MySightLife allows a surgeon and their staff to review current and previous transplant records in one place.

Please contact our Surgical Services department to set up your personalized account by contacting tissue@sightlife.org or calling 1.877.682.8502.

 

SightLife Lab Opens in Irvine

On Thursday, March 27 SightLife welcomed local surgeons and members of the Orange County business community to its new lab at the Gavin Herbert Eye Institute (GHEI) in Irvine, CA. “Southern California deserves a world class eye bank solely focused on ensuring a safe, sufficient supply of high-quality corneas for transplant and providing those who wish to donate the opportunity to give the gift of sight,” said Monty Montoya, president and CEO of SightLife.

Corneal transplants transform the lives of approximately 2,300 residents of the Los Angeles metro area and Orange County each year, but a minority of the corneas used are donated locally. The majority is shipped into the area from eye banks across the country.

SightLife is currently recovering donated corneas at 13 Southern California hospitals and expects to initially recover approximately 250 donated corneas per year. It also expects to further reduce the shortage of local tissue as they partner with more facilities, with the goal of making the region self-sustaining.

SightLife’s expertise in facilitating corneal donation by involving hospital staff and supporting grieving families is expected to increase the number of Southern California donors. While other states, such Washington, have donor registration rates as high as 78 percent, only 34 percent of Californians are registered organ and tissue donors.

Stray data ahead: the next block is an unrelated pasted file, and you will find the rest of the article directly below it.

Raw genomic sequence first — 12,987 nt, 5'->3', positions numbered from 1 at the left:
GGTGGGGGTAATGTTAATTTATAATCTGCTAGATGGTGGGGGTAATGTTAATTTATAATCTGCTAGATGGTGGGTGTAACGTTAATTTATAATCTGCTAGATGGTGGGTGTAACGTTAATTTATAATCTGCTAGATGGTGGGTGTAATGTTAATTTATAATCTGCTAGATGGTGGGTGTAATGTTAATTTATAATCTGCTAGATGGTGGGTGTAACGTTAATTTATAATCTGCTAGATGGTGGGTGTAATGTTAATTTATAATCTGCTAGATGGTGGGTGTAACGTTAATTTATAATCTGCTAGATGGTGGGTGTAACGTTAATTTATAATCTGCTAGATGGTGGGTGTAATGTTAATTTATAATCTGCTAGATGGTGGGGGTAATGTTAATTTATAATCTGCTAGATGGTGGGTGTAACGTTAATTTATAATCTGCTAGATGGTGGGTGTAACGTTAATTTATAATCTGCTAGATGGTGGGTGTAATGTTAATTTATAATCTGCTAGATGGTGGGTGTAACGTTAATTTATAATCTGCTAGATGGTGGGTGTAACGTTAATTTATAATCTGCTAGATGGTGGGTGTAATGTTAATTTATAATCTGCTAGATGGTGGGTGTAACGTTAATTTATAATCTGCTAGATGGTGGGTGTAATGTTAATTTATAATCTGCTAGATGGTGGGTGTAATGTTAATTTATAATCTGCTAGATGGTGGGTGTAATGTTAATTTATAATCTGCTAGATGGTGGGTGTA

For more information about the lab and its services or to take a tour, please contact Christina Psalms, Director of Business Development, at 909-248-5847 or christina.psalms@sightlife.org.

laser
An iFS Advanced Femtosecond Laser donated by Abbott Medical Optics allows SightLife’s highly trained technicians to prepare tissue according to physician instructions using the latest technology, which saves time and money during surgery.

employee in lab
SightLife has a total of nine employees working out of the facility, which also will be used to store tissue for UCI research on stem cell therapies to preserve and restore sight for individuals with retinitis pigmentosa and macular degeneration.

GHEI lobby